Phrygian progression

In classical music, a descending tetrachord (line of four notes) with intervals tone-tone-semitone can be called a Phrygian progression, and forms the basis of the Phrygian mode.

The Phrygian mode is equivalent to the Dorian mode in ancient Greek musicology (due to a misinterpretation of the Latin texts of Boethius, medieval modes were given the wrong Greek names by the early Christian church in the 8th century).

The Phrygian diatonic scale is simply two Phrygian tetrachords separated by a whole tone. Melodies written in the Phrygian scale have a distinctive mood to them, characterised by the minor sound (due to the minor third) and a slightly unexpected lowered second degree.

Hildegard von Bingen – Chant “Laus Trinitati” (12th century)

In the Baroque era, in which the concept of allegory had become a strongly defining element of music, the Phrygian progression was used as a rhetoric figure, a musical allegory that signified a Sigh. This was, in fact, one of the most important rhetoric figures of the time, and had been used practically by every composer living in that period.

Especially prominent was the deliberate use of this figure in the bass-line, with resulting descending chord progressions: i-VII-VI-V, or i-i7(d)-iv(b)-V, or i-v(b)-iv(b)-V:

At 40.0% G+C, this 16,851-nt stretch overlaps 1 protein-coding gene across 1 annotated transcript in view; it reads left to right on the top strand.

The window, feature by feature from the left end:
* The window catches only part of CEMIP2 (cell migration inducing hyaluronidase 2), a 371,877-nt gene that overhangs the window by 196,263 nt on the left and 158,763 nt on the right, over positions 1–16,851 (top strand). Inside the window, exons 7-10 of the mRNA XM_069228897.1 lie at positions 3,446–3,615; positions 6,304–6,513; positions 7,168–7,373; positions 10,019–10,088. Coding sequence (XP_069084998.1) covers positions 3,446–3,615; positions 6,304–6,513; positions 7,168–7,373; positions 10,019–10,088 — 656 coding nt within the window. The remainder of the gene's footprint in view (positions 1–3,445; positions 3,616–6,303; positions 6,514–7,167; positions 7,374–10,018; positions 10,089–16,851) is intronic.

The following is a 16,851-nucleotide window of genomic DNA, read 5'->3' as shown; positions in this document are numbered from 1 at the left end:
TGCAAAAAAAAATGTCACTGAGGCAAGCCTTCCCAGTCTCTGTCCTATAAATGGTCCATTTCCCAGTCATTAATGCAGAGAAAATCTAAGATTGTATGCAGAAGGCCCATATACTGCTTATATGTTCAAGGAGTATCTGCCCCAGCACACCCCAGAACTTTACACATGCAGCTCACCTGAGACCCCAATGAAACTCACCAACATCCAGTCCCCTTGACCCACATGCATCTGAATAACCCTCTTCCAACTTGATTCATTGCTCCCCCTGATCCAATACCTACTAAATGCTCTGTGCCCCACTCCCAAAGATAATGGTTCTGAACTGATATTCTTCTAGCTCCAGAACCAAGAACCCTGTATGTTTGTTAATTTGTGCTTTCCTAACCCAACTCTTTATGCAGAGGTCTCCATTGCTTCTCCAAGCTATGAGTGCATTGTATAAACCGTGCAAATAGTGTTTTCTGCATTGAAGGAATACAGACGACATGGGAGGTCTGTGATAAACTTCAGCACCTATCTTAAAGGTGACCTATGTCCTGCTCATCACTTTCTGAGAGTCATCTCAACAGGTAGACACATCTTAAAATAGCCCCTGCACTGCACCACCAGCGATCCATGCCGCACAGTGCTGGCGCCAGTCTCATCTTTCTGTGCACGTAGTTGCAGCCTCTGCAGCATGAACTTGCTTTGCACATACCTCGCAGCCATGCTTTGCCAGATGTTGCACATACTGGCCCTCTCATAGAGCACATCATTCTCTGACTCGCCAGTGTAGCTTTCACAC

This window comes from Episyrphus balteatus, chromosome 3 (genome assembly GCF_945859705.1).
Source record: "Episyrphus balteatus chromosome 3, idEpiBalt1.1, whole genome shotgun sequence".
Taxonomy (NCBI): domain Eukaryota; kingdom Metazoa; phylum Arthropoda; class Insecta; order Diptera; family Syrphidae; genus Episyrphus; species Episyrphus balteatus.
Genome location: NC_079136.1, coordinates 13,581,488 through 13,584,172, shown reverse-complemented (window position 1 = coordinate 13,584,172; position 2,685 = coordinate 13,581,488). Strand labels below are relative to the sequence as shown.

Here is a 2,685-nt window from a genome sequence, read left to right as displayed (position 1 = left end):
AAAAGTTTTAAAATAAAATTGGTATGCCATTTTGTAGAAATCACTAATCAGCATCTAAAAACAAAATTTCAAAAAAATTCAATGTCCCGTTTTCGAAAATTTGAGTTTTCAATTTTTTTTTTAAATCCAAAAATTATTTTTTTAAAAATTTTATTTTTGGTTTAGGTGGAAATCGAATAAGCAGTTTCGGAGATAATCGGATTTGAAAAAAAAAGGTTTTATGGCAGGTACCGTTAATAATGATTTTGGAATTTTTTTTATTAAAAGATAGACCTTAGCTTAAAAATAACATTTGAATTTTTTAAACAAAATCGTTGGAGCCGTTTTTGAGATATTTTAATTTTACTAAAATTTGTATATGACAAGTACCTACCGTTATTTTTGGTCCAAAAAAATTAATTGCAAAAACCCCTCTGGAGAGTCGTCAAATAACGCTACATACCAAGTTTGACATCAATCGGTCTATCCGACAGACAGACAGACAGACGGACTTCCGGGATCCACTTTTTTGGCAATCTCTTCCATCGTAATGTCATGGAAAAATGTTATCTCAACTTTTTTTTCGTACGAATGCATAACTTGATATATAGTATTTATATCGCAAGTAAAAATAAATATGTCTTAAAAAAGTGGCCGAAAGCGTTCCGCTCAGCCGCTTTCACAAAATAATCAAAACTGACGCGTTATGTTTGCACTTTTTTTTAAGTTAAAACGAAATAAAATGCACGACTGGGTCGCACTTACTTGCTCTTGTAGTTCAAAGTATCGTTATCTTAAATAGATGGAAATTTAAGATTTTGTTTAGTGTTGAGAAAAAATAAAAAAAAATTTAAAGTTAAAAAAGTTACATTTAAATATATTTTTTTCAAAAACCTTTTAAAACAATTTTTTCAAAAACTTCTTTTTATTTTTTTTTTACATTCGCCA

This bass-line can be clearly heard in the introduction bars of an Adagio from a sonata by Albinoni (beginning of 18th century), widely known as Adagio in G minor:

Another typical use was as a cadence ending a phrase on the dominant:

Giuseppe Torelli – Concerto Grosso, Op. 8, No. 6

But the tradition of using rhetoric figures in music did not continue into the classical era, and Phrygian progressions became increasingly rare. When they do appear, they usually pay homage to the past.

Wolfgang Amadeus Mozart – Quartet in D minor, K. 421

Beethoven famously used a slightly modified Phrygian progression in the opening bars to his ‘Moonlight’ Sonata:

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